It is a most wonderful thing that the love of God should shine upon us at all: but that we should be brought to dwell in it, so that God, who is love, should dwell in us, carries us to the very climax of the story. It means this, that "as He is so are we in this world." This short statement composed of nine monosyllables is very profound in its meaning. It is perfectly true if we read it in connection with our standing and acceptance before God. But that is an application of it, and not the interpretation of it in its context. When the Son became incarnate, there was found the perfect Man, who dwelt in God and in whom God dwelt, whether in His sojourn here, or in His present glory above. And now again we have to say, "Which thing is true in Him and in you" (1 John 2: 8). Here are the children of God, and 1 John dwell in God and God in them. They are as He is, and they are that now.

Very marvellous, this climax of love! If we apprehend it, though only in a very small degree, we shall certainly have boldness in the day of judgment. Though that day means the terror of the Lord to those-that know not God, it can have no terror for the heart of the one who at the present moment and in this world is dwelling in God, and God dwelling in Him.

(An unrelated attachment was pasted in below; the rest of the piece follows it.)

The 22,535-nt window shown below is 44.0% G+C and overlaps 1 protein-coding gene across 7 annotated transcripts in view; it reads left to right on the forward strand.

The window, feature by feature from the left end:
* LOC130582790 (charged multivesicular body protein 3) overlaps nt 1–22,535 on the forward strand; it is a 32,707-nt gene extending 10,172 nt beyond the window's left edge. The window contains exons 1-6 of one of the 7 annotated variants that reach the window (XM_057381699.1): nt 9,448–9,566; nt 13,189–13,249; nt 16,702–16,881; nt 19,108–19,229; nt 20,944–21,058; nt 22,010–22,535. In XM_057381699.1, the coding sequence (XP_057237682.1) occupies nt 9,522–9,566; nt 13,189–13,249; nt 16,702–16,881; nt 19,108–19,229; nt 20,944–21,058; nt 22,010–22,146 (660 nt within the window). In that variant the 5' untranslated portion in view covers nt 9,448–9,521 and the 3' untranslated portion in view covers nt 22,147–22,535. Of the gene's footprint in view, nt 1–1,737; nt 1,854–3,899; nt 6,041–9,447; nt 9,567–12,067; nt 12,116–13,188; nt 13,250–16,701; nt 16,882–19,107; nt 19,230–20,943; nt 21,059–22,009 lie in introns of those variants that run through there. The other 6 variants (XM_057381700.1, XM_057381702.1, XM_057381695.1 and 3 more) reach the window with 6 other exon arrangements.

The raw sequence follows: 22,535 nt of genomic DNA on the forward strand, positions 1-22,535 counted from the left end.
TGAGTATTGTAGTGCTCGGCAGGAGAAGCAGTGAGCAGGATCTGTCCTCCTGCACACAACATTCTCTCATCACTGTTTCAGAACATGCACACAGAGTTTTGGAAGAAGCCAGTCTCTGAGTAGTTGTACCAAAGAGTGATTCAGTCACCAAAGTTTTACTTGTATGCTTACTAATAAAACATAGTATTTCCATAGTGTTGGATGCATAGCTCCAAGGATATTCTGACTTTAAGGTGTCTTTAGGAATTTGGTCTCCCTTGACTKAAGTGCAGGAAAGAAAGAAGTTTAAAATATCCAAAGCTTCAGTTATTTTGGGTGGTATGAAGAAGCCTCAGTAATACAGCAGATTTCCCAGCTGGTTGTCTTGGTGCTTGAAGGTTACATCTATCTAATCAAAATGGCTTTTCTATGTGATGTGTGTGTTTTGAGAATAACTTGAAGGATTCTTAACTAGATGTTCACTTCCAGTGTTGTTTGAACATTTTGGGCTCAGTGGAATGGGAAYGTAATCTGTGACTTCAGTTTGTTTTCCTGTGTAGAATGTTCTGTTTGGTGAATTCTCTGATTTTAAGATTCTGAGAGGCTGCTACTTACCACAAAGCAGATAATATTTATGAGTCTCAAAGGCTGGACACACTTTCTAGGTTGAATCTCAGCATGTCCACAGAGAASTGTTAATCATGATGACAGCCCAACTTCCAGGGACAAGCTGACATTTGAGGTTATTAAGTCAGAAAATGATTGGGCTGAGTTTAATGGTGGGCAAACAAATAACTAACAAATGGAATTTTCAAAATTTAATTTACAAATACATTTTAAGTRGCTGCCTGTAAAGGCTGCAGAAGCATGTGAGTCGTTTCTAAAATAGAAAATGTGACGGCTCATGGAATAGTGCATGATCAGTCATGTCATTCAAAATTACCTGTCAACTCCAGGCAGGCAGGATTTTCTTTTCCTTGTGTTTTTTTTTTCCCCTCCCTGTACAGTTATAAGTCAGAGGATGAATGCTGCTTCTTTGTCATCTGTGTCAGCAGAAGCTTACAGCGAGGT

This is what verse 18 tells us. There is in truth "no fear in love." This perfect love on God's side-for all proceeds from Him-must of necessity cast out fear with all its torment. It is contemplated however, that there may be found some who entertain fears, whether in regard to the day of judgment or anything else. Such are not made perfect in love. On God's side love has been perfected in regard to us: on our side we may not be made perfect in regard to it. We may quite believe that God loves us, and yet not be so consciously abiding in love that fear finds no place in our hearts.